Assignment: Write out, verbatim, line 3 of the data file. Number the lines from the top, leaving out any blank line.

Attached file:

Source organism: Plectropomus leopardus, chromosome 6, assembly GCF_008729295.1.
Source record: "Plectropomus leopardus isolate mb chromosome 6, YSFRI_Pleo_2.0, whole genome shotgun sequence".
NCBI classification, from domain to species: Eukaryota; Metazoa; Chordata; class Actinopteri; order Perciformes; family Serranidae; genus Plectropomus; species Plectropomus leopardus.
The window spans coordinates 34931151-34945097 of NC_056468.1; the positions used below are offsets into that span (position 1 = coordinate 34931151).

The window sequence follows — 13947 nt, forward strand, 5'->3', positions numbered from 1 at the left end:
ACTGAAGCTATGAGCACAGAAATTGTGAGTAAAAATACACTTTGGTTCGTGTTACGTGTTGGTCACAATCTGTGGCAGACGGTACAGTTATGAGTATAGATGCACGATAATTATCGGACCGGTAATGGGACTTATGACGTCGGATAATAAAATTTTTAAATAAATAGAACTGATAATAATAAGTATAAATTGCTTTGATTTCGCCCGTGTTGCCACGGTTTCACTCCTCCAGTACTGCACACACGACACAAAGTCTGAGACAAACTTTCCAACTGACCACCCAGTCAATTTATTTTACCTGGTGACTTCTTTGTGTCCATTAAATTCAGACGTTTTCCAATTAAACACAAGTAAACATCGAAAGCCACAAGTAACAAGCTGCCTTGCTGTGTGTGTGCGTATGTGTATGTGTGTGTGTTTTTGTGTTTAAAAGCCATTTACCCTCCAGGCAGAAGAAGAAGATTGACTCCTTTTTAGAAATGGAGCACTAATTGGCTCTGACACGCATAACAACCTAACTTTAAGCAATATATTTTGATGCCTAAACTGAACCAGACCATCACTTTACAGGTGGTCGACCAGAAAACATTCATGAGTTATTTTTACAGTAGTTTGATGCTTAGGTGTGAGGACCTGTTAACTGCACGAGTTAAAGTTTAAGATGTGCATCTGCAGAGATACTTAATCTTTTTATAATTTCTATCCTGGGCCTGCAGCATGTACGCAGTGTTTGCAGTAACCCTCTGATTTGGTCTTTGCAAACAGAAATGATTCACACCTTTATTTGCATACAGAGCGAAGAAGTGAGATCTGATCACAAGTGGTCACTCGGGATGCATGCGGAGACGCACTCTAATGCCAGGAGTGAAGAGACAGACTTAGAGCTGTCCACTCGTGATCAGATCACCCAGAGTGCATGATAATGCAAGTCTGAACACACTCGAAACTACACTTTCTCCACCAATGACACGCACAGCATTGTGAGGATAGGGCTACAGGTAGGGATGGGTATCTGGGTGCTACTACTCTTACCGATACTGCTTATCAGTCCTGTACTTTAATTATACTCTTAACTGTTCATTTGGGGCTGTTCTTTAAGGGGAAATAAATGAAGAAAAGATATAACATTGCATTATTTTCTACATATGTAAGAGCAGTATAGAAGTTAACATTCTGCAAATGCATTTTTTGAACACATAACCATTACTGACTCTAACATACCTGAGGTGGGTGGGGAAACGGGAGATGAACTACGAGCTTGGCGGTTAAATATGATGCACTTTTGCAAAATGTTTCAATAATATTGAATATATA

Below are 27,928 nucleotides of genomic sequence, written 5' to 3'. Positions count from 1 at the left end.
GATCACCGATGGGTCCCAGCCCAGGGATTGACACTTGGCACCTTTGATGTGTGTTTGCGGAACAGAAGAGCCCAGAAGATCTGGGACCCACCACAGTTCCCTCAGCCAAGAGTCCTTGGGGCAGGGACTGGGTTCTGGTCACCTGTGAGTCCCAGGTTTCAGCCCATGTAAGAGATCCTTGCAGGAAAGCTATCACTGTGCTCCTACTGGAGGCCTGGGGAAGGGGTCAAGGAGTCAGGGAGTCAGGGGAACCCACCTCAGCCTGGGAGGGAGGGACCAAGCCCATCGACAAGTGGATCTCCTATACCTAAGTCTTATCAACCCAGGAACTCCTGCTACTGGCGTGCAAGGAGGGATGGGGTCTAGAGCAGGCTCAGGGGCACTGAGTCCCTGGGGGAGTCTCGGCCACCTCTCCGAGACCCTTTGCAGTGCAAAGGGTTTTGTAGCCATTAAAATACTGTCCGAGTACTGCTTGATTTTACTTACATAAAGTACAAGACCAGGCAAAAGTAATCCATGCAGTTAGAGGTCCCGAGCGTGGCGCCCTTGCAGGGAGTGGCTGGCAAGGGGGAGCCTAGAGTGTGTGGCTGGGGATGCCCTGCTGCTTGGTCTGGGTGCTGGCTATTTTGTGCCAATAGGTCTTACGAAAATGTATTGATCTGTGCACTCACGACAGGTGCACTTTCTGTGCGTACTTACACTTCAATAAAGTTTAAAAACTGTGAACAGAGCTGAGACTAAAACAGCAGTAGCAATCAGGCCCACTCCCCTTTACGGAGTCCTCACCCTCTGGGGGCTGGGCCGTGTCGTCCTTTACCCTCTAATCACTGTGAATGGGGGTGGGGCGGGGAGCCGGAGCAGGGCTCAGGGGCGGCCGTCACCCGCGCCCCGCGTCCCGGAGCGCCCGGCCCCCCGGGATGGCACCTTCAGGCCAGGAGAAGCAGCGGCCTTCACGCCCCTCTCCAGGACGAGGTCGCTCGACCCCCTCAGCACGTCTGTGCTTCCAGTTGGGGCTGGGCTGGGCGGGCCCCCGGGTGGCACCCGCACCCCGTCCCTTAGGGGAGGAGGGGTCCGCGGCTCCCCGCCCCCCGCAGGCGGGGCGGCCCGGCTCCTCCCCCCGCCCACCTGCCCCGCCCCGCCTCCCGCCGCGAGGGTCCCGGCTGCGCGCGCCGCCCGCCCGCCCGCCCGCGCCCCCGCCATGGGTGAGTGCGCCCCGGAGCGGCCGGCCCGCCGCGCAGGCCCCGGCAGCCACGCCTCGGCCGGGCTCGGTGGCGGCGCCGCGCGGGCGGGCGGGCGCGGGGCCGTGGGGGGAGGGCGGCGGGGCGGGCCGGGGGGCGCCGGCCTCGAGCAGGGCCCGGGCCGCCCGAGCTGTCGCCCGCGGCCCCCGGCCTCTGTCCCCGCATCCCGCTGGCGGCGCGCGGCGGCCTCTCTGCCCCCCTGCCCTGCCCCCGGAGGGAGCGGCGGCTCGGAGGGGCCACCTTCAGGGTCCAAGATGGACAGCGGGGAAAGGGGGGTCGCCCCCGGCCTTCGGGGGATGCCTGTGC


NCBI classification, from domain to species: Eukaryota; Metazoa; Chordata; class Actinopteri; order Perciformes; family Serranidae; genus Plectropomus; species Plectropomus leopardus.